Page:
Large tasks become small when divided among several people.
More helpers make a task easier, as in We need a few more volunteers to move the furniture—many hands make light work, you know . This proverb was first recorded in English in the early 1300s in a knightly romance known as Sir Bevis of Hampton . It appeared in practically all proverb collections from 1546 on. For the converse, see too many cooks spoil the broth
- Many is the
There are a great number of, as in Many is the time I’ve told her to be careful , or Many is the child who’s been warned against strangers . This phrase, always used at the beginning of a sentence and with a singular noun, was first recorded in 1297. Also see many a
[men-ee-wuhn; usually read as men-ee-tuh-wuhn] /ˈmɛn iˈwʌn; usually read as ˈmɛn i təˈwʌn/ adjective, Logic, Mathematics. 1. (of a relation) having the property that each element is assigned to one element only but that many elements may be assigned to the same element. adjective 1. (maths, logic) (of a function) associating a single element of […]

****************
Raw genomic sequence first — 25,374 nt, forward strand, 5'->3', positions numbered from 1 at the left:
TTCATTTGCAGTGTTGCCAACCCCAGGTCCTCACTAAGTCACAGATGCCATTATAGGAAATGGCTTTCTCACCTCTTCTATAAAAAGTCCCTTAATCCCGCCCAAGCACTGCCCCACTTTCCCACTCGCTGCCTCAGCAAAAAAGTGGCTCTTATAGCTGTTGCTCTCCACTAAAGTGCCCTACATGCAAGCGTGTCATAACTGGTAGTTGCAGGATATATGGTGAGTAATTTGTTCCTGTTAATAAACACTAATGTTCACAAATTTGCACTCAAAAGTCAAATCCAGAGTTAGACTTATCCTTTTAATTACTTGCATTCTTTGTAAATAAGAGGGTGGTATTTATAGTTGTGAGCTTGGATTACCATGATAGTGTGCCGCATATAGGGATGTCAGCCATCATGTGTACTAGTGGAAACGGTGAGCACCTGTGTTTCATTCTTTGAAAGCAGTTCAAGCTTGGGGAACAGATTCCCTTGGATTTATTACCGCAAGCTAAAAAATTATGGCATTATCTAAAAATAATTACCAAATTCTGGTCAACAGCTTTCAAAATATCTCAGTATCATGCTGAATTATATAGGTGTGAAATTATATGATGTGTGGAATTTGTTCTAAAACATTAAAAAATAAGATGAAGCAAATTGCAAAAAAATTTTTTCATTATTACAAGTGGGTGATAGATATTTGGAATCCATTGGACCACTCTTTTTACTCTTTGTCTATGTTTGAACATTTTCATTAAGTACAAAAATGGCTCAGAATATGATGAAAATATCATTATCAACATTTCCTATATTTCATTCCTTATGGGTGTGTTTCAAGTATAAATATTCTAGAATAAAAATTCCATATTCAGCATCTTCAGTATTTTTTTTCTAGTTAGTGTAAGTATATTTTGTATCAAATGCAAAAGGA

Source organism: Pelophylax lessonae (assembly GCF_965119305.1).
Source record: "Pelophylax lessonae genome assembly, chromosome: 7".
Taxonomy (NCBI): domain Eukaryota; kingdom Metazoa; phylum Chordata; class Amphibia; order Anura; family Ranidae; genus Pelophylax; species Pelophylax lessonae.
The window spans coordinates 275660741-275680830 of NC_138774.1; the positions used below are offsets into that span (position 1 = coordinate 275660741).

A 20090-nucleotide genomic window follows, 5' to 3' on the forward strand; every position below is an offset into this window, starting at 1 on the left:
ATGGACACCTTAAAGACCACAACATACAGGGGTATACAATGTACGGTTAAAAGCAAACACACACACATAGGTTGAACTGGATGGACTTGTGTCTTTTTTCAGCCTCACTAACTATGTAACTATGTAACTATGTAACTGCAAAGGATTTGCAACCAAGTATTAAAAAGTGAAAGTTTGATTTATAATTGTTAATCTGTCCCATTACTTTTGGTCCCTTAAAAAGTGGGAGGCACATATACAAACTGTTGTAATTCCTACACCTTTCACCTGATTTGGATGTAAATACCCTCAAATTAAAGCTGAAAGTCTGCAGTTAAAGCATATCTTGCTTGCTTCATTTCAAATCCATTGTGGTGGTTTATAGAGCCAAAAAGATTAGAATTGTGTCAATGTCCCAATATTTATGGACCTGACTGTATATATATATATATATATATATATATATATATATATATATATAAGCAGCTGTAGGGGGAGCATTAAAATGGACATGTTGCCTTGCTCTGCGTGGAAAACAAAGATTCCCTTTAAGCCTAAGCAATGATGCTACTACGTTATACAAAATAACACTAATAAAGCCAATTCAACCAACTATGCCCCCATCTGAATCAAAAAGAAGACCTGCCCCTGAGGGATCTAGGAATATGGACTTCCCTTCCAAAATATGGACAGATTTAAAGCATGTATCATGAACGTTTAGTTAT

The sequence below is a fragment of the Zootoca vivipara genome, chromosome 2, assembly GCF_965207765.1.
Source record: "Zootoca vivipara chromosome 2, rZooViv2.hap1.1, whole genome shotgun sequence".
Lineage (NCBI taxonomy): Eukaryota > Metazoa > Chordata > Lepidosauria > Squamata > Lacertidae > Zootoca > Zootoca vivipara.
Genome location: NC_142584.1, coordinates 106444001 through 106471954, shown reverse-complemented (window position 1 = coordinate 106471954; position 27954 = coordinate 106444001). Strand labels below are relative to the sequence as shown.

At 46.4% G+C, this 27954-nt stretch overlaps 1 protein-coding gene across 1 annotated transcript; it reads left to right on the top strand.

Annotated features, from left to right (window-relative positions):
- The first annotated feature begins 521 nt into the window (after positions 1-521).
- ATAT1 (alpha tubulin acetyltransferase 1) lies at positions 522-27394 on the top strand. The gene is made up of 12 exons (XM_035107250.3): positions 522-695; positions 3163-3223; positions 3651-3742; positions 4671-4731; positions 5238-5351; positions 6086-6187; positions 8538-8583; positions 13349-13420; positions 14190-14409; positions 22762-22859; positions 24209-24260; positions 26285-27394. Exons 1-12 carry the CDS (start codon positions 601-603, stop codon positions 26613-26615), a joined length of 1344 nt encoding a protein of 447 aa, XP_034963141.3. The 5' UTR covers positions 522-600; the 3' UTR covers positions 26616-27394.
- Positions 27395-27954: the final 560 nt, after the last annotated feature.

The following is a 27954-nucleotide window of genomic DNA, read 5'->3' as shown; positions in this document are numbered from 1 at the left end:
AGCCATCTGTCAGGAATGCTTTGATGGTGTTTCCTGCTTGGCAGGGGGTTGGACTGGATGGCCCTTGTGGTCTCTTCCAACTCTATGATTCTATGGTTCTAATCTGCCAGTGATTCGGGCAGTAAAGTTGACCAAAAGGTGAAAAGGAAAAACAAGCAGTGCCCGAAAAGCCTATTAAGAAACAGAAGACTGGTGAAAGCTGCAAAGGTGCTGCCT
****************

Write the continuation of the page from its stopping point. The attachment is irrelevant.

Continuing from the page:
/ˈmɛnɪˌplaɪz/ noun 1. (functioning as sing) another name for psalterium
[men-ee-sahy-did] /ˈmɛn iˈsaɪ dɪd/ adjective 1. having many sides. 2. having many aspects: a many-sided question. 3. having many interests, qualities, accomplishments, etc.; versatile: The typical person of the Renaissance was many-sided. adjective 1. having many sides, aspects, etc: a many-sided personality